A crenellated parapet circling a thicket of chimneys and tall round turrets crown Dromoland Castle, looking for all the world like a medieval Irish bastion. Yes, the estate has an impressive noble heritage dating back to the 11th century: the ancestral lands of the O’Briens, Barons of Inchiquin, one of the few native Gaelic families of royal blood and direct descendants of Brian Boru, High King of Ireland in the eleventh century. Of the succeeding generations of O’Briens who had homes there, the most noteworthy was Sir Edward O’Brien, the 4th Baronet, who completed the present high Gothic-style castle in 1835. It quickly became known as “one of the most beautiful and desirable residences in Ireland.”
But as historically royal as that is, the birthday the Castle is celebrating is its 50th, a half century of welcoming hospitality since the private castle was transformed into a luxury hotel and sporting playground.
For that you can thank an American, Bernard McDonogh, who bought the property in 1962 from the O’Brien family. He added a wing, and transformed the neo-Gothic castle into a 99-room resort that today retains much of its historical flavor. As arriving guests step out of their cars, for instance, they are greeted by a formal row of smiling staff and a kilted bagpiper.
Inside, the public rooms are grandly baronial: stained glass windows, rich antique furnishings and paneling, coats of armor, ancestral portraits, and royal banners hanging by the grand staircase. Bedrooms, especially in the original wing, often have heavily draped four-poster beds, antique armoires, and sometimes claw-footed tubs in marble bathrooms; in the newer wings rooms are more familiarly hotel-like.
The Earl of Thomond Restaurant, the main dining room, is lit by a quartet of Waterford crystal chandeliers, damask covers the walls, tasseled drapes frame the windows. The classic menu, overseen by Executive Chef David McCann, features local foods, among them Irish lamb, vegetables from the castle garden, and regional cheeses. Diners often finish the evening in the adjacent octagonal bar, the former study of the O’Brien Lords, with Irish coffee and Gaelic music.
The Castle is surrounded by 450 acres of breathtaking scenery, including a river, forests, and its own lough (lake). The gardens are particularly noteworthy, their design based on the formal approach of Andre Le Notre, the legendary French landscape architect of Versailles. One walled garden is dedicated to roses, another grows herbs for the kitchen.
Perhaps the most curious structure on the estate is the small round Temple of Mercury, a classic columned folly built in the 18th century by Sir Edward O’Brien, a passionate race horse owner. According to legend, he once bet the whole estate on a favorite horse to win a particular race; fortunately, it did, and when the horse died, O’Brien built the Temple over his grave.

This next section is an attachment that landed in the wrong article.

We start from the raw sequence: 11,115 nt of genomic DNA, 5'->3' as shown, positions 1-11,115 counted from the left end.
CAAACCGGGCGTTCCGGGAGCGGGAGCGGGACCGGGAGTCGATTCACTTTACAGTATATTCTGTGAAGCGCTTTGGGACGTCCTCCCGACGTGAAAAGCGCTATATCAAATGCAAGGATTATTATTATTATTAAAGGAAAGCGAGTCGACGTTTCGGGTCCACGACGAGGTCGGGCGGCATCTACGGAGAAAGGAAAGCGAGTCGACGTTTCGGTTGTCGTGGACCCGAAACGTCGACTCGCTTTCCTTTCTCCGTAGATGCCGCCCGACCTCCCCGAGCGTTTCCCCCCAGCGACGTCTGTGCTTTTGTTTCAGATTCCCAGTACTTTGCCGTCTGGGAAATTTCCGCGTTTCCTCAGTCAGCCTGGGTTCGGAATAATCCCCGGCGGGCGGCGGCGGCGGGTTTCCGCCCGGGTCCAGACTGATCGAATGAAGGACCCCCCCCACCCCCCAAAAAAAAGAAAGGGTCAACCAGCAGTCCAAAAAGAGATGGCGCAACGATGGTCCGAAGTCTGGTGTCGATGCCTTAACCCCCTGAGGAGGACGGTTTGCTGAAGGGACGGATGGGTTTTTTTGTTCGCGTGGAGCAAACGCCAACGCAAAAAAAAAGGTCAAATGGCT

Over the last fifty years, Dromoland has grown into a full-service resort hotel, offering an array of activities that suit country gentlemen and everyone who wants to emulate them: clay shooting, archery, boating and trout fishing on lovely Lough Dromoland, tennis, mountain biking, and strolling the idyllic woodland. My own favorite is the ancient sport of falconry, taking a “Hawk Walk” (most of the birds of prey are hawks, not falcons) with instructors at the School of Falconry, who explain the natural history of the birds and their role in the environment, as well as how to actually handle them.
Of course, there is golf, not only a championship parkland course but a Golf Academy, the most modern practice facility in Ireland with driving stations, putting greens, a bunker, and a variety of grasses, slopes and other challenging lies.
The Spa is equally unique. The generally holistic treatments use certified organic VOYA products, seaweed based and hand-harvested on Ireland’s west coast by an Irish family-owned company. This reflects Dromoland’s robust sustainable initiative to reduce its carbon footprint throughout the estate, which has earned it national Green Awards for six years.
Every aspect of Dromoland, in fact, has won recognition; for instance, Travel + Leisure’s World’s Best Awards; Condé Nast Traveler Gold List, Europe, 2005–2013; and 2012 Fodor’s 100 Hotel Awards.
Dromoland regards the 50th anniversary as a grand excuse for further improvements, and is celebrating in appropriate royal fashion:
* An imperial logo depicting the main castle and a crown.
* A special lager from the Dungarvan Brewing Company, a blonde craft-brewed Irish ale, named Dromoland Pale Ale. Sporting the new castle logo, it is described as having “a hoppy bitterness and aroma, an astringent dry finish, distinctive fruits, and good length.”
* A Dromoland tartan, selected from a baronial collection, and produced by a mill that has spun, woven, and finished wool into tartans since 1837. Its stripes salute Castle colors: the green of wild grasses, the reddish-pink of the garden’s roses, the brown of fallen leaves, and the lavender feathers of its birdlife.
* A renovated Fig Tree Restaurant at the Dromoland Castle Golf and Country Club that also includes a bar area, library, and a patio.
* Stocking the estate with a variety of native flora and fauna in the continuing sustainable green initiative to reduce the property’s carbon footprint.
* The new Shop at Dromoland that sells castle-made jams from its own produce, and honey from its beekeeping boles that date to Elizabethan days.
Time now to raise a mug of Dromoland Pale and celebrate the historic anniversary. Slainte!
Dromoland Castle, Newmarket-on-Fergus; 800 346 7007; 011 353 (0)61 368144; rates from about €200 ($245) per person double occupancy, including full Irish breakfast, depending on the season and day of the week, plus special 50th anniversary packages.